While Hollywood Cop was a pleasant surprise that turned all the entertainment knobs all the way to 11, and Young Rebels was an uttermost disappointment, Killing American Style luckily resembles more of the Hollywood Cop, but loses a bit in the action department.
Like other Shervan’s movie, every pumped up character feel like they’d been taken out of Mortal Kombat arcade game, and the action and dialogue are so overboard the movies feel more like parodies rather than serious action movies. Robert Z’Dar, Shervan’s square-jawed go to actor once again complimenting this theme as a menacing baddie straight out of a comic book.
Another late 80s drawn to look cool to hide the fact that the movie itself is almost one decade old and made with a small budget, Stark Raving Mad is one of the movies I always thought to be a cult classic, but isn’t. The probable reason for this is the classic Simpsons episode from the season 3 (1991) that had a similar word play, Stark Raving Dad – but the two aren’t connected in any way.
Stark Raving Mad is an exploitation movie done in the vein of Bonnie and Clyde of a 19-year old greaser who starts dating a 14-year old and they end up starting a crime/murder spree. The official blurb of the movie states the following: while awaiting execution, a convicted serial killer relates the story of the circumstances that led to his present situation – but this kind of prologue was missing on my DVD copy. There is however a final sentencing closure present.
There isn’t much info nor reviews available for the film online, so it can be considered an actual movie lost in time. Plot and production wise it’s a pretty inept movie, but not a complete stinker. Knowing the downward spiral will end unfortunately for the duo, watching the proverbial noose tighten around them still makes for an interesting if not thrilling experience.
A mountain man in mid 19th century Oregon builds a cabin to the Native American’s burial site and then revenges the death of his wife by kidnapping a woman from the tribe and killing the chasing tribe members with a repeater stolen from the vendor who lent his horse to him.
In the age of political correctness all the depictions with Native Americans seem a bit uncomfortable, and I’m not sure it Sacred Ground does justice to the Paiutes. I kind of like how the movie handles the disputable decisions of its caucasian lead – this is not the heroic, virtuous character often seen in classic Western movies – but I’d appreciated if the movie had included more the point of view of the tribesmen.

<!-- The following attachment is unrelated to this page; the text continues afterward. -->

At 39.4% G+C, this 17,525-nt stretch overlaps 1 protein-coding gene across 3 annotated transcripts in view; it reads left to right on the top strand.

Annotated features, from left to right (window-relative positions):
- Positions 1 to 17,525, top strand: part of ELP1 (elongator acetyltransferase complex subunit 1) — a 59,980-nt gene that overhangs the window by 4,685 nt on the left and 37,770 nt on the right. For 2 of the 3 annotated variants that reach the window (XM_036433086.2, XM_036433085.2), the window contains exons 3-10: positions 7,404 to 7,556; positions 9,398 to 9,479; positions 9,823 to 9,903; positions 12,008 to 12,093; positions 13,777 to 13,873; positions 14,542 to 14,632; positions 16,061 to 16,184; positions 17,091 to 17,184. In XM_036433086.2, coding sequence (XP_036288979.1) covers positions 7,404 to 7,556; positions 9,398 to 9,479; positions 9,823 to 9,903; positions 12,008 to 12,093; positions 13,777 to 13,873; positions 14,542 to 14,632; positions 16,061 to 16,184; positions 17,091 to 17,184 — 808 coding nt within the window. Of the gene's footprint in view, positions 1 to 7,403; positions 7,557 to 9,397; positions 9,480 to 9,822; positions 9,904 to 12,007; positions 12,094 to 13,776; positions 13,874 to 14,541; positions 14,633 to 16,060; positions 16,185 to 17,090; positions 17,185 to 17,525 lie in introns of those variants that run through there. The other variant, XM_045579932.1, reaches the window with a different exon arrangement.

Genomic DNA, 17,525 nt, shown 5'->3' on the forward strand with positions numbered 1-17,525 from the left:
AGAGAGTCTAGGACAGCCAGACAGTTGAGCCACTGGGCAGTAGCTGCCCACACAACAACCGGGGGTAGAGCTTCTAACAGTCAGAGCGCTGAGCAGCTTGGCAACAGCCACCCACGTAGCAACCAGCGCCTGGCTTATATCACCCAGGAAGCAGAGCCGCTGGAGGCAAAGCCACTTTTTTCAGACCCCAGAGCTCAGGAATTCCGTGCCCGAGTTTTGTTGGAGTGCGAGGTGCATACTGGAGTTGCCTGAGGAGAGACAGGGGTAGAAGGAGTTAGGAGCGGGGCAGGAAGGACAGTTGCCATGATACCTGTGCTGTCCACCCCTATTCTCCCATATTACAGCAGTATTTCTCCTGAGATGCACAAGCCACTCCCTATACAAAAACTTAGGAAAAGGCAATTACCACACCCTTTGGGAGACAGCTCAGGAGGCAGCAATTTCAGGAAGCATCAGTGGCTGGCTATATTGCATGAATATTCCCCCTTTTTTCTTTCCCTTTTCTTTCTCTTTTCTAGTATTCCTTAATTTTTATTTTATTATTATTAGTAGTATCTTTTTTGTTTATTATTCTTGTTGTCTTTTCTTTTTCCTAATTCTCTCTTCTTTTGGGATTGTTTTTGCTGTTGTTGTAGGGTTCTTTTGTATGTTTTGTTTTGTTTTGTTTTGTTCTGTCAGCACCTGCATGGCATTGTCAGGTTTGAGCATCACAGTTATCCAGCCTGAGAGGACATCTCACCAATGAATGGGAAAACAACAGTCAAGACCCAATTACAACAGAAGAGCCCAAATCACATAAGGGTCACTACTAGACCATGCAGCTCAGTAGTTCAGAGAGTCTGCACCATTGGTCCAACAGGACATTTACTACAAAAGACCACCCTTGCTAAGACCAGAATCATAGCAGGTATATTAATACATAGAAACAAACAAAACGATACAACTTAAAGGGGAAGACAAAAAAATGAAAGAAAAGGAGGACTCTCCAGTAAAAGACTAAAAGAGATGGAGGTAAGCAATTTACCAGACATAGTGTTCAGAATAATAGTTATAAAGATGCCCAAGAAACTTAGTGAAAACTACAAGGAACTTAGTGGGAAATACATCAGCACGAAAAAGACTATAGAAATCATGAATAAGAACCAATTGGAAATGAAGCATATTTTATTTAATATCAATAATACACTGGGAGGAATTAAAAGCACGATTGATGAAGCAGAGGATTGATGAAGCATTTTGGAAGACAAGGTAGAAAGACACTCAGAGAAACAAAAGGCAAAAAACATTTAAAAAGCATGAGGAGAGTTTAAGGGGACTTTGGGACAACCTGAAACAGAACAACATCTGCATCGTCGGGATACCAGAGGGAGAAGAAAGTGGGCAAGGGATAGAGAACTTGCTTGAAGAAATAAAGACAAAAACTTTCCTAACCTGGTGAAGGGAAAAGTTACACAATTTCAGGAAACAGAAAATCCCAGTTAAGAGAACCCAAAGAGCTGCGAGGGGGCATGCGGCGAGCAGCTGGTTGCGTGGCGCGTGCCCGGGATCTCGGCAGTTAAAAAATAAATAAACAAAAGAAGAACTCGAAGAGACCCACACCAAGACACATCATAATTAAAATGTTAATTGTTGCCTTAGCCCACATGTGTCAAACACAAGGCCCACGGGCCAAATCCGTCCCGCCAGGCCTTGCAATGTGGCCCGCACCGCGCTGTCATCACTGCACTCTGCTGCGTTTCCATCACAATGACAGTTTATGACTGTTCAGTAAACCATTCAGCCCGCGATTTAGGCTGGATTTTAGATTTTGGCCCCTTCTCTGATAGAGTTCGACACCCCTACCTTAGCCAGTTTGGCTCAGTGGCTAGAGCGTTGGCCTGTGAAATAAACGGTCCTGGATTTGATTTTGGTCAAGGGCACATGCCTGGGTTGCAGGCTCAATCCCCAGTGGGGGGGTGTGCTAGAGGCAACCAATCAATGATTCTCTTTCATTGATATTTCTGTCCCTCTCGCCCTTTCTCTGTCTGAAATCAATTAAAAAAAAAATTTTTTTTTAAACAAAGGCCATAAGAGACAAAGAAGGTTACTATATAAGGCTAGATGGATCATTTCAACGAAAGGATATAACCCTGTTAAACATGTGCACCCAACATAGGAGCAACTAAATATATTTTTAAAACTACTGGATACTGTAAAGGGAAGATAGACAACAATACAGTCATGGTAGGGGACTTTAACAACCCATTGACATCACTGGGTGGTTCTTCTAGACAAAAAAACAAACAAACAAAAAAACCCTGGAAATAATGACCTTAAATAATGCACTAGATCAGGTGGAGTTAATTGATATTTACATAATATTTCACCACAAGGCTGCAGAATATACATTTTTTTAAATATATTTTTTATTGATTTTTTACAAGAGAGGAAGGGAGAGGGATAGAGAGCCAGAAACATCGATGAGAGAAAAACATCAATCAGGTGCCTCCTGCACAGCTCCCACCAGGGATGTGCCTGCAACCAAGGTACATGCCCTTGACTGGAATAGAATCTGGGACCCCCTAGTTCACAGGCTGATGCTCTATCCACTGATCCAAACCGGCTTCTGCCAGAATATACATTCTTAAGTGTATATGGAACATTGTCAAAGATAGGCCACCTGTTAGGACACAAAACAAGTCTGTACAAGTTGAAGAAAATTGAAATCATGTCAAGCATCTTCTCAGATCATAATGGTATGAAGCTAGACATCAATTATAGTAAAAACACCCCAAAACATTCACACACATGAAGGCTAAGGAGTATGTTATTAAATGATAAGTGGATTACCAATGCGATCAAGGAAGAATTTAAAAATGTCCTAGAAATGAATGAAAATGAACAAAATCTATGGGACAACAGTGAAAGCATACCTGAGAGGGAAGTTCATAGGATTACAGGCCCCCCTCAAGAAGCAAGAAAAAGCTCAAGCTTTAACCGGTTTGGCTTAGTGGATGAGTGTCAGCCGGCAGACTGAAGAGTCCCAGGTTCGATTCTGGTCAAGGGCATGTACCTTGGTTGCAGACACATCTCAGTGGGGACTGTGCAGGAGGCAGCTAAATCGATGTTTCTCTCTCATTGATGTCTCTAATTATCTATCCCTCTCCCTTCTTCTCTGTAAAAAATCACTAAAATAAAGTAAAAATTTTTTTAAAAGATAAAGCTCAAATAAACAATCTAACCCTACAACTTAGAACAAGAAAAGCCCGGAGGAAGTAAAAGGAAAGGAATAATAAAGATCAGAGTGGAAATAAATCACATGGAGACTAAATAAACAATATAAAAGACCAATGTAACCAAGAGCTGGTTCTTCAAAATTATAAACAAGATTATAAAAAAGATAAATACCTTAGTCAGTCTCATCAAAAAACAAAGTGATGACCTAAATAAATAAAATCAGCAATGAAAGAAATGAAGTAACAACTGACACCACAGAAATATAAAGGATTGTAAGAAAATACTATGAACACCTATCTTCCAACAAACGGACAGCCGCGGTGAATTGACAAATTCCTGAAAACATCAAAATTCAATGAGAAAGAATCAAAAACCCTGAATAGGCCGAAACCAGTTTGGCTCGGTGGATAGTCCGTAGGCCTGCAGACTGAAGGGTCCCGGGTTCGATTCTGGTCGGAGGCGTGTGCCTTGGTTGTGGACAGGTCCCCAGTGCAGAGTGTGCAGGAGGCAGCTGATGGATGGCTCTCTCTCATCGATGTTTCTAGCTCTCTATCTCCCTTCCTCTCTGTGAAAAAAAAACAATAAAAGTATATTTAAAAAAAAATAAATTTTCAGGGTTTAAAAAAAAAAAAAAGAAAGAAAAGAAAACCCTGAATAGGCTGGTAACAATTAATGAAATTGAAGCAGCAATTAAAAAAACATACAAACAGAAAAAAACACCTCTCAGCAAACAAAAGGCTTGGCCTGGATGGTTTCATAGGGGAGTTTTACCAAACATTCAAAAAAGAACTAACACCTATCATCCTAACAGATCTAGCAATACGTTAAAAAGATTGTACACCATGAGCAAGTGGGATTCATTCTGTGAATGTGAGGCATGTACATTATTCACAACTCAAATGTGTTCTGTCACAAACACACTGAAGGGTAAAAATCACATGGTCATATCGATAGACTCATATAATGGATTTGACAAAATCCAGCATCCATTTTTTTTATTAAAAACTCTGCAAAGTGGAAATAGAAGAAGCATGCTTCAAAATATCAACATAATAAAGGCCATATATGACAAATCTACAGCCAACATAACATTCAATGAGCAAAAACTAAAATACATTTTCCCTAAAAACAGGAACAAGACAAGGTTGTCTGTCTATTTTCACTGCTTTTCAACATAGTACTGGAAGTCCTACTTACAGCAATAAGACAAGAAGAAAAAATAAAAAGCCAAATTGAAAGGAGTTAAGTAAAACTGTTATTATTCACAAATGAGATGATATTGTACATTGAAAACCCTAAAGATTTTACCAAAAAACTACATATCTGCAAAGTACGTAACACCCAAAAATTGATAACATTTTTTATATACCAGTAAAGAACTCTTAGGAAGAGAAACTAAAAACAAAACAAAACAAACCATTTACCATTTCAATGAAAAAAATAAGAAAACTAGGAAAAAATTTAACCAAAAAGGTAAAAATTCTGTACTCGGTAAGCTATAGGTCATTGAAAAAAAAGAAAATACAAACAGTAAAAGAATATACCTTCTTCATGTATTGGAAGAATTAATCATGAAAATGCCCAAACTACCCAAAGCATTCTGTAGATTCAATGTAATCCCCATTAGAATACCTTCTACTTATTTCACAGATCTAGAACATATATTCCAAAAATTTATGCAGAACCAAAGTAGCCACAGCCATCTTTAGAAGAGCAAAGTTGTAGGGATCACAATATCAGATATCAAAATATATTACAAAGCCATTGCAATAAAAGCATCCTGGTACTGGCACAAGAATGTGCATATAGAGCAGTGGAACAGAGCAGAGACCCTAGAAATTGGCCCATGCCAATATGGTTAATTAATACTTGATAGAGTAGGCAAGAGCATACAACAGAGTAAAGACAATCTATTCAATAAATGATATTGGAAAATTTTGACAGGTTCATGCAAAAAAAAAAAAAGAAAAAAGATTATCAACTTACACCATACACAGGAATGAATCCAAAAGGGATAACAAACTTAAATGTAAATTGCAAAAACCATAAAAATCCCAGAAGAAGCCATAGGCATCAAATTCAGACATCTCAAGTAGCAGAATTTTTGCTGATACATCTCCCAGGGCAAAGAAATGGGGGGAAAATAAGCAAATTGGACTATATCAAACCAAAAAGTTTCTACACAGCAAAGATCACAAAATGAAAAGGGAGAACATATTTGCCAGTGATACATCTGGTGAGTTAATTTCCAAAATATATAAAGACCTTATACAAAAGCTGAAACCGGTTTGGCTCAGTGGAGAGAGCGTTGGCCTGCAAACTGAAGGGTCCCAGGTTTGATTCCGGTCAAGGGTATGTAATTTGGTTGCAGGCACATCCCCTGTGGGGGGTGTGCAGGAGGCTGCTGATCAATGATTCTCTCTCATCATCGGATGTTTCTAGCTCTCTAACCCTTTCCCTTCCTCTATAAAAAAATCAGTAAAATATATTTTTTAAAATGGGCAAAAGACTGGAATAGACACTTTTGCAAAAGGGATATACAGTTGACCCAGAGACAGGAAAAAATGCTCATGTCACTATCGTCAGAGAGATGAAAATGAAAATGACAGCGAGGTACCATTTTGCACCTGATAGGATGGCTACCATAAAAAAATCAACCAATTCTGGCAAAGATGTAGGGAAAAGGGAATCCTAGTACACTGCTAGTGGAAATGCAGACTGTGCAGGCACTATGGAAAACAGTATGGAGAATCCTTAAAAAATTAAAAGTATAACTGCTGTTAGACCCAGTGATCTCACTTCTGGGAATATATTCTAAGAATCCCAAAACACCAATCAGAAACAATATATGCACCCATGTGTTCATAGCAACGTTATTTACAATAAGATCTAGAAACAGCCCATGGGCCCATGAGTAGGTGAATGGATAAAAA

The real star of the show are the Oregon nature and mountains, and the movie captures well what I’d imagine the life there might’ve been back then.
A movie that holds a record number of alternative titles so far, Olivia has almost as many plot twists as names.
Other than Olivia witnessing the death of her prostitute mother as a kid, and then re-enacting the revenge against men in her adulthood, I could not tell what the movie was about overall. Very little of all of it makes sense, and the coincidents masquerated as plot twists are just implausible.
Still, kudos for trying out something a bit more unconventional, although this time it does not pay off.
An academic couple’s picture perfect marriage comes to halt as the husbands love child pops up from the past, and the whole family needs to adjust to the new situation.
The movie handles the situation well and draws a realistic picture of the situation along with all the internal and external conflicts everyone involved goes through.
Man, Woman and Child is an easy to relate to drama that avoids the pitfall of being too syrupy or melodramatic, and is only held back by the ending that really feels like cutting the story totally short.
After just a few days after suffering through Robot Holocaust I happened to watch She, a similar kind of sword & sorcery adventure set in the future dystopian world.
But where Robot Holocaust failed, She manages to be actually probably the best movie in this sub genre I’ve seen to date. The different factions and places the leads run into are imaginative, but not completely ridiculous and the whole look and feel of the movie reminds me of a post apocalyptic RPG, kind of like Fallout, with less 50s and mutation.
Heck, I enjoyed the movie and can’t but to credit the director/writer Avi Nesher for managing to put together a surprisingly solid movie out of such a shoddy ingredients.